Erlang hints for an OO junkie

Johan Warlander <>
Wed Aug 11 09:30:54 CEST 2004

On Tue, 10 Aug 2004 13:45:30 -0700, Chris Pressey wrote
> My two cents:
> If it's "animate", if it has "dynamic behaviour", if it "moves" - model
> it as a process.  If it isn't/hasn't/doesn't - model it as a record (or
> a dictionary.)
> So: people, motorcycles, windmills, radios, thunderstorms, etc are
> processes.  Sandwiches, taverns, tables, mountains, etc are records.

Okay, here's the catch - it's certainly as you say above, that the first set
of objects have dynamic behaviour, while the second set ordinarily do not..
however, these things are not so static. A dead person doesn't move, while an
enchanted sandwich might very well fly around flapping its lettuce, and for a
more down-to-earth example, if you leave the sandwich on the table for a week
or two it'll definitely gain some dynamic behaviour.

The thing is that you can seldomly rely on anything at all to be non-dynamic
in a game. However, one thought I had was if perhaps the objects/items as such
- even persons and windmills - should be indeed records, and the behaviours
themselves be the processes, attaching to the appropriate record.

For example, a player logging in would cause his in-game body to be loaded and
instantiated in the game as a record, but his connection to the game (that
which allows him to issue commands to be parsed and executed) would be a
process, attached to the body. Similarly, if someone casts an enchantment on a
sandwich (for whatever devilish purposes), that enchantment would be the
process, and it would attach to the sandwich.

I don't know if this would solve all of these issues (or indeed any of them),
but it seems to me like one possible way.
> That said, you could very well model everything as processes, and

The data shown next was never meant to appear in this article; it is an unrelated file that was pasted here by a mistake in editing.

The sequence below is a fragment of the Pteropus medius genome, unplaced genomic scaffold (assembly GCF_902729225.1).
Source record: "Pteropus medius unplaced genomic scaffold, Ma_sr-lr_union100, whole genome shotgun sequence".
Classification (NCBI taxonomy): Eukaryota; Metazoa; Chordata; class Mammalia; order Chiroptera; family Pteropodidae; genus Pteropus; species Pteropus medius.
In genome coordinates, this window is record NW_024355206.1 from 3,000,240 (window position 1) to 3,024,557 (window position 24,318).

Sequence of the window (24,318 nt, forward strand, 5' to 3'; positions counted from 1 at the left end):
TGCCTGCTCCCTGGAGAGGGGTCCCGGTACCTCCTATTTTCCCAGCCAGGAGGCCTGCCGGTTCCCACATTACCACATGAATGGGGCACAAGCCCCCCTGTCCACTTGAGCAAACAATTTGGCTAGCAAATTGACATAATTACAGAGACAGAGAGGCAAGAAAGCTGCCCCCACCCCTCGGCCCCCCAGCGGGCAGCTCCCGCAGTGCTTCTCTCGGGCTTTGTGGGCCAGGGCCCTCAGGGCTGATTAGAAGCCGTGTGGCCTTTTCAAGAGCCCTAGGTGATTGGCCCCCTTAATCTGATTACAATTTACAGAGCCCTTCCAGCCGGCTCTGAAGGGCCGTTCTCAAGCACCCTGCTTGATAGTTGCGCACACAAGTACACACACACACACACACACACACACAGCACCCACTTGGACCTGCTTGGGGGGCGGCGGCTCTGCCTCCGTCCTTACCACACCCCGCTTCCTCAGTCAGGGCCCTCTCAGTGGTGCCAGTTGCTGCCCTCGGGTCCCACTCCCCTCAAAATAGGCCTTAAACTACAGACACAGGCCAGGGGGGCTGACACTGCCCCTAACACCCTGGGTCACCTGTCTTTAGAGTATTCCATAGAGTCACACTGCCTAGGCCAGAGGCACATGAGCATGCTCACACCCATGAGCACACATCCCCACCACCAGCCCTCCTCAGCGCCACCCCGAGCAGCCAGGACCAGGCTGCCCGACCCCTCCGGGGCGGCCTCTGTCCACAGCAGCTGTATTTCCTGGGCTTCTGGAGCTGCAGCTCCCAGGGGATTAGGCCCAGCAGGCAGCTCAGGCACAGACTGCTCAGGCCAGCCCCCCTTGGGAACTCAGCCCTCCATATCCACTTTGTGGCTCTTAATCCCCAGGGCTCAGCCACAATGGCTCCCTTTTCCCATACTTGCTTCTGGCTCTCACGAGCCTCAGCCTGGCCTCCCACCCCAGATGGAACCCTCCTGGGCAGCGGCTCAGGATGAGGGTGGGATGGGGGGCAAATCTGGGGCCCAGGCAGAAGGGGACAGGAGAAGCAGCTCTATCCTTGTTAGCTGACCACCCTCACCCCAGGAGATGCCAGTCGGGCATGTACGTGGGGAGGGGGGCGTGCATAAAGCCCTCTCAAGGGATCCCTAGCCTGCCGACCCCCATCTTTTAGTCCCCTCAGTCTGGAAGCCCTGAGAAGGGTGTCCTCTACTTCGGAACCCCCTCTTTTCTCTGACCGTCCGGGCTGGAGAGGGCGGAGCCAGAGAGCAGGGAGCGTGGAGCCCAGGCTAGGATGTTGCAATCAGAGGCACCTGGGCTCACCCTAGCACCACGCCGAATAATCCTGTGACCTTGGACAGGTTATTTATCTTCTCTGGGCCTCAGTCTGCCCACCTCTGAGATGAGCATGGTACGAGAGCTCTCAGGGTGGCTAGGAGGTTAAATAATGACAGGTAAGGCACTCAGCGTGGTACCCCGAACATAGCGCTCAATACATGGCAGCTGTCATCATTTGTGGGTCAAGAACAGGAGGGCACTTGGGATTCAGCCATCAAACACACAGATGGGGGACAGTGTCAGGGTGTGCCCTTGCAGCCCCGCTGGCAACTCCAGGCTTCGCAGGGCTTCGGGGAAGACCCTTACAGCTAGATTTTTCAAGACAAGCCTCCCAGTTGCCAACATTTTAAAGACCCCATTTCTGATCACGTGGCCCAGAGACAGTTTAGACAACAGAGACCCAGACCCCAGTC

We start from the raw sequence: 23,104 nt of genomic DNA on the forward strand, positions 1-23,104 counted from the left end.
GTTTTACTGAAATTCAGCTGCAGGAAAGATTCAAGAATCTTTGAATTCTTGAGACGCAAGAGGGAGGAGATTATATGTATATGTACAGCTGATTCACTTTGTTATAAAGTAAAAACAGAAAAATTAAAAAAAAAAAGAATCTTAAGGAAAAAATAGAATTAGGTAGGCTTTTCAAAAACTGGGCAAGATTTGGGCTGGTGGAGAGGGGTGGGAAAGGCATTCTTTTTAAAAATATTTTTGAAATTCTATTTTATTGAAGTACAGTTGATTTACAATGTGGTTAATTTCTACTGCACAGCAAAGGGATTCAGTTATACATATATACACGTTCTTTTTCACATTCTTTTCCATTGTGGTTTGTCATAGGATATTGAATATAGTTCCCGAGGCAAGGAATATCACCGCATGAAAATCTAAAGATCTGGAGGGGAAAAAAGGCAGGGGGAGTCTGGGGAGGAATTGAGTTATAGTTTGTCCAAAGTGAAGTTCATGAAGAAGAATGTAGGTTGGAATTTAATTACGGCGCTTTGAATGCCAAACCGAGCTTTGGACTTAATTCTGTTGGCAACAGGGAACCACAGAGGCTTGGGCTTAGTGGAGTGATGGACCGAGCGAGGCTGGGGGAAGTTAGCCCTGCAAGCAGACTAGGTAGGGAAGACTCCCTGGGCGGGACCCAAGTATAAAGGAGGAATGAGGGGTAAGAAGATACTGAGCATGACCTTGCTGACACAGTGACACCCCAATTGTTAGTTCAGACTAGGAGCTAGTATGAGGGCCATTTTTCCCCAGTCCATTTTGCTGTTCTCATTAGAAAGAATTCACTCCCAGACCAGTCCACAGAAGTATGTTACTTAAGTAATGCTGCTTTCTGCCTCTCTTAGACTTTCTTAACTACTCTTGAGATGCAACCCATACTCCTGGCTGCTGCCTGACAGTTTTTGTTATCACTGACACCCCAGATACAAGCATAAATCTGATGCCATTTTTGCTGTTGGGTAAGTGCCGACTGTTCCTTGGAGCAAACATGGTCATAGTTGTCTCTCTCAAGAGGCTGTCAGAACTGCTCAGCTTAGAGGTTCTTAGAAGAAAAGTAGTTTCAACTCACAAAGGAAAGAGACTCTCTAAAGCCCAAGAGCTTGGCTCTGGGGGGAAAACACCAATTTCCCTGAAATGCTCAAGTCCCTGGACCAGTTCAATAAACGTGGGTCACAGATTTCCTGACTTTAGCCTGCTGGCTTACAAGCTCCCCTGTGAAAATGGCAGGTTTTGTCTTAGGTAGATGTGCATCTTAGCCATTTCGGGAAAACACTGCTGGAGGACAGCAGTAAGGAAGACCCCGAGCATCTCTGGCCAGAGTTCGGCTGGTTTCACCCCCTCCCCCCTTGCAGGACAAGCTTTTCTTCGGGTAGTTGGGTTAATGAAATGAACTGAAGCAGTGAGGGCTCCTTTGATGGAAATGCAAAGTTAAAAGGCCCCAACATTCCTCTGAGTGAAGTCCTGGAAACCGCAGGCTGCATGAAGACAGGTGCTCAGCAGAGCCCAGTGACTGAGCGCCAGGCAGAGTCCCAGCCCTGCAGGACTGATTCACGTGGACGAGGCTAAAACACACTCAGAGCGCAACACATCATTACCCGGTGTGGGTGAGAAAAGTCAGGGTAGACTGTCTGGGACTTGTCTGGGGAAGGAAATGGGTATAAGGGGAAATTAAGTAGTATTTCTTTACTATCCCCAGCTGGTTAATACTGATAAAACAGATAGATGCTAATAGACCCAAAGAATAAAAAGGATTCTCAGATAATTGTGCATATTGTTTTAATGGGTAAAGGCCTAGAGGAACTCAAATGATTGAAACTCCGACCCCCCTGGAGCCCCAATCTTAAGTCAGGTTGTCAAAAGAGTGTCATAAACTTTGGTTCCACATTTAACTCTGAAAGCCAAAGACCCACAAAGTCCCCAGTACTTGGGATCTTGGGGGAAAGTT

> have messages propogate from people to rooms back to people, and 
> such.  This may be a more elegant way to address the problem in some 
> ways, but in my mind it's not sufficiently more elegant to warrant 
> doing it.  You can have a *lot* of processes in Erlang, but even so, 
> the more conservative you are with them, the more efficient the 
> result.  If you model everything as a process you might be able to 
> have 50K rooms, 50K items, 50K animals and 50K players; but if you 
> only model "animate" things as processes you'll be able to have 100K 
> animals, 100K players, and who knows how many rooms and items :)

Well, either way would work for me as I'm not aiming to build a massively
multi-player game; rather, my intended audience if this ever turns into a
playable game would be somewhere around 40-150 people I think.. with the
possibility of handing a few hundred, but absolutely not numbers in the
thousands. The game world as well will probably not ever grow too far beyond a
few thousand rooms, as I'd rather have 500 great rooms than 5000 average ones.

In short, performance -shouldn't- turn out to be the deciding factor.. I'd be
more inclined to value simplicity / beauty of implementation (whatever this
turns out to mean in Erlang), since those factors tend to add a lot to the
maintainability of code.

> Whichever way you choose to go, good luck!



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